Electrocardiographic monitoring by telemetry has become commonplace throughout the UK. This survey was designed to assess its availability, to determine current practice and so to inform future recommendations for optimal telemetry working practice.
Data were collected via postal questionnaire followed by telephone contact. Questionnaires were completed by 280 (99.3%) of the 282 coronary care units (CCUs) contacted. Telemetry is now widely available, with 77.3% of CCUs offering a service, though practice varies widely from unit to unit. Only 15% of telemetry services were supported by written protocols, telemetry duration was routinely set in only 17.4% and interrogation was haphazard, with fewer than 27.2% of units investigating each symptomatic event.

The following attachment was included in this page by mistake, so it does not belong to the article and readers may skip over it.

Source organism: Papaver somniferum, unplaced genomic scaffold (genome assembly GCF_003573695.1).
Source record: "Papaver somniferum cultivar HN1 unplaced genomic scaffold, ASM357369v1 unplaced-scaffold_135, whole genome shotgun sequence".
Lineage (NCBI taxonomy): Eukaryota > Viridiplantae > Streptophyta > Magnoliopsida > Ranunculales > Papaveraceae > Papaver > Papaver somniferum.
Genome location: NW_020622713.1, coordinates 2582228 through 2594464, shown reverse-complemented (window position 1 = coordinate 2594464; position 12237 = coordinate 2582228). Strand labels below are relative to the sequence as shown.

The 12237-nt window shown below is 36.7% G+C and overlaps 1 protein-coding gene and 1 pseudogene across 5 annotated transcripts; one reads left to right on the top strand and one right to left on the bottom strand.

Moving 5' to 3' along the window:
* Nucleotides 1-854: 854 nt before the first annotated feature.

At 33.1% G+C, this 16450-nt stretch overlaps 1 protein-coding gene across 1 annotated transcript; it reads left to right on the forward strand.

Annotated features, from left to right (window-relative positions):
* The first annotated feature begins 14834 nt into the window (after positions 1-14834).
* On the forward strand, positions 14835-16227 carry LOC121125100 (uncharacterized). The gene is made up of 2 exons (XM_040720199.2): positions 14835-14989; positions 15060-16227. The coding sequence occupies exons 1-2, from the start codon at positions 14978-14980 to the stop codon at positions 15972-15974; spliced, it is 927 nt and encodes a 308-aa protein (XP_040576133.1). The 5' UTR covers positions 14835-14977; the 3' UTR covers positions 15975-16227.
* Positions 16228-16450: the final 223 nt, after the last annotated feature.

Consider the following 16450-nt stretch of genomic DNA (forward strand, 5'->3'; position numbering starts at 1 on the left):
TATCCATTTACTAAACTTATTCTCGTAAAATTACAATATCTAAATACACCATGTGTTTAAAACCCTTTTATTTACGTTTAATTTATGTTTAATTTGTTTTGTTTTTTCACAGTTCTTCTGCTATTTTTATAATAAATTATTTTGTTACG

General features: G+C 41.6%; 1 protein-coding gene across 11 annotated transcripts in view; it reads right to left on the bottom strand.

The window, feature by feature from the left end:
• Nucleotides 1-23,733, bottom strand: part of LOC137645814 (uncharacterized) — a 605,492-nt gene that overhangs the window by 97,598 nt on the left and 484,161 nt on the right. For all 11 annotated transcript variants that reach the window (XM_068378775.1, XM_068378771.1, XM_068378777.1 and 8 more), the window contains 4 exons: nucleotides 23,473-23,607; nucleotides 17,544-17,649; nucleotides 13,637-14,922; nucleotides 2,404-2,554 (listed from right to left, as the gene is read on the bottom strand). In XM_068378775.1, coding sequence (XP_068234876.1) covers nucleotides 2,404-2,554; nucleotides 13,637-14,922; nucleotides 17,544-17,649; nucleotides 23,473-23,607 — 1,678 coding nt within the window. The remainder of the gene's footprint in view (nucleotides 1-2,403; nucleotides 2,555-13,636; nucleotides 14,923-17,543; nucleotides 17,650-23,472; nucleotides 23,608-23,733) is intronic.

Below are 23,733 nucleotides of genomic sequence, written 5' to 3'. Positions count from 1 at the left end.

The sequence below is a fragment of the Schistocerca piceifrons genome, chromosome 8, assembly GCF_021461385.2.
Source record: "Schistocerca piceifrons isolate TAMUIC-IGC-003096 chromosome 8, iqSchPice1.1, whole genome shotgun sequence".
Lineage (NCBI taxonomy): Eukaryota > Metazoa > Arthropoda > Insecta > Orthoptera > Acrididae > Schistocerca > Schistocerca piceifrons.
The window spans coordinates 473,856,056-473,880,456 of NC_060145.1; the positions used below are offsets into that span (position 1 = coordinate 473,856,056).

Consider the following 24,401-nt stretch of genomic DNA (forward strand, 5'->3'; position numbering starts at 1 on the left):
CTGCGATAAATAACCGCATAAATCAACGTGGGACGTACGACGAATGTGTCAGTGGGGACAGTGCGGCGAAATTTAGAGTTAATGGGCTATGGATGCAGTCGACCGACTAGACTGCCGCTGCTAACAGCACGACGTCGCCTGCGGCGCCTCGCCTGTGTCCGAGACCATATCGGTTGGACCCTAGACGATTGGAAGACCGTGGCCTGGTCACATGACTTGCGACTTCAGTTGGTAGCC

Overall responsibility for the service was unclear, and routine medical input occurred in only 48.6% of services. The task of telemetry monitoring was delegated to relatively junior CCU nursing staff (94% D/E grade). Verbal information was commonly given to patients, but written information was very rare (2.75%). Some 70% obtained no formal patient consent (written or verbal) prior to commencing telemetry. Nonetheless, CCU staff felt strongly that the service was valuable and affected patient care positively.
UK telemetry practice is haphazard, variable and poorly supported by adequate protocols. The potential for missing arrhythmias and/or for mismanaging them is evident, making a strong case for practice guidelines defining the responsibilities of staff involved, identifying best practice and outlining supportive educational requirements.
For UK healthcare professionals only